Three glass cups sat upon a bench in the sunken Children’s Court of the monastery, about twenty feet away from five-year-old Sunar’s intent stare. What little attention not focused on the glasses before him made brief note of his teacher beside him. He did not notice the other children staring out of windows two and three stories above him, how his under-shaped wings quivered with his concentration, nor how the children above pointed at the wings and quietly giggled to each other.
Sunar took a deep breath, held it for a moment while he carefully set his mouth and lips just so. He felt the air in his lungs, straining to get out, set his throat to do as he desired, focused his vision on the middle glass, and pushed. The air left his lungs as a great rush, while something in his throat turned what might have been a roar into a force that delivered at least as much power as anything his fists had ever managed.
The blast of air could be seen as well as heard in its deafening rush toward the bench. The stone walls of the courtyard seemed to make the sound even louder, and then a wall of air hit the middle glass and shattered it into tiny pieces. The glass a mere foot to its right tilted slightly, but stayed upright. Sunar could take no joy in this, however, because the glass on the left shot away with great force and shattered against a wall.
The sounds of shattering glass faded to be replaced by giggles coming from the upper windows, and false-whispered comments followed the giggles. “See? He can’t learn to fight on his own, has to be taught how to cheat…”
“…why our parents are afraid? He has no control…”
“…can’t break glass with his hands, I bet…”
“…look at those stubby wings, maybe he’d do better without them…”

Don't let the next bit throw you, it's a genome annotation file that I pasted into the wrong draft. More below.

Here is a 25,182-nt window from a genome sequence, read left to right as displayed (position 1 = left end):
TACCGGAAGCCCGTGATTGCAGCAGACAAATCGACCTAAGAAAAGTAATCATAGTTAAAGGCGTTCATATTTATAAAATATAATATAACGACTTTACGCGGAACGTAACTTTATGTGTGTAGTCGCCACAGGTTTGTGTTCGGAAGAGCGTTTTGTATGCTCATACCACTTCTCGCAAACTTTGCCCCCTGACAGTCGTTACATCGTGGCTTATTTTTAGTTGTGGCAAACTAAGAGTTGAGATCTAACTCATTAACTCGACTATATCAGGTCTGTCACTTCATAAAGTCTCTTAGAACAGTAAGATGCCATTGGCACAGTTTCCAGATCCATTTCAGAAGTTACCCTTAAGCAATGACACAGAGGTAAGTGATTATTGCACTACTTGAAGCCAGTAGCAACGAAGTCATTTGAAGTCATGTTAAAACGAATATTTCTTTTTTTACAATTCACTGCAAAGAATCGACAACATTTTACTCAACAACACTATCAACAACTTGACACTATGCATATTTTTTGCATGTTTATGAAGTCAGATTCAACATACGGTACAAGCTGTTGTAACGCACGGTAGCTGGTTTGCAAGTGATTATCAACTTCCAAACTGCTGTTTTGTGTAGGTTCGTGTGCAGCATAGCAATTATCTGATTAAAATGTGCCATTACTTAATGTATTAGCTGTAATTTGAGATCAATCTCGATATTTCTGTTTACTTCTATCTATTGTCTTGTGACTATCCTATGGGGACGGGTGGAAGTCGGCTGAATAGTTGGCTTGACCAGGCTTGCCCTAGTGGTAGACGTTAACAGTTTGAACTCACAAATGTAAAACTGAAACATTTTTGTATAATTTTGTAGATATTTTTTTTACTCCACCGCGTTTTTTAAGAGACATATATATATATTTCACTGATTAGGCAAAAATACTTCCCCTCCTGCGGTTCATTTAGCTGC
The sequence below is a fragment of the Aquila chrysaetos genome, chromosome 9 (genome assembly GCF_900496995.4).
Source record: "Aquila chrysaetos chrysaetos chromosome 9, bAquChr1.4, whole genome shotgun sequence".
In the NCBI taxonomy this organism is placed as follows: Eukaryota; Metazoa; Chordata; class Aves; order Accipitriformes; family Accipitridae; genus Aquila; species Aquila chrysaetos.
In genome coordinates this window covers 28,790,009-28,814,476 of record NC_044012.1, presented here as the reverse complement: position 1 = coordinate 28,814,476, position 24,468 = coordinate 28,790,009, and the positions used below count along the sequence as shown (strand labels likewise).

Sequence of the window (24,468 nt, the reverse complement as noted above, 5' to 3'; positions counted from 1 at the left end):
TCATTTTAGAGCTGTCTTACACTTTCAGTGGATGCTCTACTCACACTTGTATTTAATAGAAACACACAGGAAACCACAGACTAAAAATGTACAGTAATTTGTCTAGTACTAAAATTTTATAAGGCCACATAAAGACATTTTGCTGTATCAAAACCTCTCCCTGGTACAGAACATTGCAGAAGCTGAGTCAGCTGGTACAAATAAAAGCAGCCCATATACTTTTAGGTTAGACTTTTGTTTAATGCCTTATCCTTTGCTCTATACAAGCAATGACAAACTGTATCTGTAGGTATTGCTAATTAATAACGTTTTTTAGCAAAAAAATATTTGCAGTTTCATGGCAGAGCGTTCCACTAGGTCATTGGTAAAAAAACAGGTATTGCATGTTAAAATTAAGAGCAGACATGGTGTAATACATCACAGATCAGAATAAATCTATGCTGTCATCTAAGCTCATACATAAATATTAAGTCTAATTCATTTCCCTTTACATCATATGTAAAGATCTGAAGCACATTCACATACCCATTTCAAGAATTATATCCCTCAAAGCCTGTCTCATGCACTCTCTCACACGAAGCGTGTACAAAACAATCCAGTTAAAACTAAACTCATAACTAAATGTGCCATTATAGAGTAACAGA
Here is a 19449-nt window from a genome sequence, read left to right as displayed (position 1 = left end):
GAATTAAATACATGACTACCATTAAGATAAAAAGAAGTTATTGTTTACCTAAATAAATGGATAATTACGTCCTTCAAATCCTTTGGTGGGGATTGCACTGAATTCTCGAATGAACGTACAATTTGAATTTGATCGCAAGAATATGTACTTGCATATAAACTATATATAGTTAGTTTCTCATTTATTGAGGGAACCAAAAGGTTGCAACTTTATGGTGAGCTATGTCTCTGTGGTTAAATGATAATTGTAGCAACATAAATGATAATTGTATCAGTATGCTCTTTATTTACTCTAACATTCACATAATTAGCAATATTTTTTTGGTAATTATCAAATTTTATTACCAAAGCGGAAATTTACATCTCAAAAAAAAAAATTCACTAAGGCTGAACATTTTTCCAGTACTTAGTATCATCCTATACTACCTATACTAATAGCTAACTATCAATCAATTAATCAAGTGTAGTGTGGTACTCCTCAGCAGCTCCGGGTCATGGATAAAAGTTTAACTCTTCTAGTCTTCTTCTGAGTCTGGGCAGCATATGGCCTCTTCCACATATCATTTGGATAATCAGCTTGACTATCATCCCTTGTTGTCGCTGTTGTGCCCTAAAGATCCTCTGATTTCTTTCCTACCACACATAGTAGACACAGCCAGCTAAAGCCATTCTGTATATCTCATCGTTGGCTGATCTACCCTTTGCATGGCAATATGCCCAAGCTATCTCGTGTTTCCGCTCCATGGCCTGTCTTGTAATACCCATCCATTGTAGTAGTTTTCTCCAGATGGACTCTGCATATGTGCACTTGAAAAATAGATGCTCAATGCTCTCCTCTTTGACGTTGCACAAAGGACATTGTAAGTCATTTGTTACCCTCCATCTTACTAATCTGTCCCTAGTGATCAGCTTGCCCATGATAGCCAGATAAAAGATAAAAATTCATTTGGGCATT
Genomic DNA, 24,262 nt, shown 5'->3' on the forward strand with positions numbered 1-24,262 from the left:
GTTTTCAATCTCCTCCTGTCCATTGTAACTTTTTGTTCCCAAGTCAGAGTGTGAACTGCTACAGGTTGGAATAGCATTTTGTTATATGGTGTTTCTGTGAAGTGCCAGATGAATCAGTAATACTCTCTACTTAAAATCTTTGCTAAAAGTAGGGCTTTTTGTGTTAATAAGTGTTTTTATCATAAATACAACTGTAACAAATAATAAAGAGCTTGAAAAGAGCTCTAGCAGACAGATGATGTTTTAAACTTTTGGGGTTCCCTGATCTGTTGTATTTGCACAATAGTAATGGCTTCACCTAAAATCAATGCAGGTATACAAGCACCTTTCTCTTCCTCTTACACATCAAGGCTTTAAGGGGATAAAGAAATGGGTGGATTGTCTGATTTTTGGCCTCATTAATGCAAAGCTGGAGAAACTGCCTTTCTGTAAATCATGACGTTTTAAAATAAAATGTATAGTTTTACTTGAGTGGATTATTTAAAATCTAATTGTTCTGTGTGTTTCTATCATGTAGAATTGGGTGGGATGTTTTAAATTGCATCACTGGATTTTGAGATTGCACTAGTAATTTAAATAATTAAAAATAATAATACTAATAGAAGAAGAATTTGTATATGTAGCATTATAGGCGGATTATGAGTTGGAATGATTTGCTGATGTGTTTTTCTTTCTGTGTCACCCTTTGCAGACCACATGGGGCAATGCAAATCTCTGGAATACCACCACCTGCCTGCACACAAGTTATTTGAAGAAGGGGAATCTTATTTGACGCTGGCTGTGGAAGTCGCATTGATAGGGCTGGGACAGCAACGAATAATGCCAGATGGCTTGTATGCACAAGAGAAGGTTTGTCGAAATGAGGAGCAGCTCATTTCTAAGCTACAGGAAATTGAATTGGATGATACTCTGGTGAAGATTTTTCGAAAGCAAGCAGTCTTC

He did his best to let the comments roll over him, as he’d been taught, but the wings he couldn’t let slide. He stalked over to the glass remaining on the bench. The teacher told him over and over to stop, but he paid the man no heed in his anger. The comments continued, now to the tune of “little Sunar going to do something to us? Maybe he will beat us with his puny wings?”
A swift motion placed the glass on one of his wings, and a sharp snap of wing and back sent it hurtling toward the second story. Squeals of fear and surprise came down, followed by sounds of shattered glass, followed by more squeals.
“Let’s see any of you do that with your wings, huh? Oh, you can’t, can you? Because you don’t have them and I do, and all of you are jealous. Nothing but a bunch of jealous, that’s all you are!”
Silence came down from the window, and a hand roughly seized Sunar’s arm to spin him around. The stern look on the adult’s face made him feel ashamed, but he stood his ground. He knew the other kids watched.
After some moments, his teacher spoke, loudly, his voice pitched to be heard by the other children as well as himself. “It is beneath you, Sunar, to respond to such petty, childish, unwise, and foolish taunts in such a manner. Almost as far beneath you as it is for others to be saying such things. You will go up there, right now, and clean up every piece of glass from that hall. After that, you are excused. I know you have duties to attend to.” The adult then, somehow, directed his voice straight upstairs without moving his head, “This courtyard does need a good cleaning, however. I think that a bunch of children with nothing better to do than mock their fellows should use their idle hands to clean it.”
Sunar nodded, and ran upstairs to do his task. He felt happy that the other kids had gotten in trouble, but the angry looks, the ones that said ‘You got us in trouble’ changed his mind. Mostly.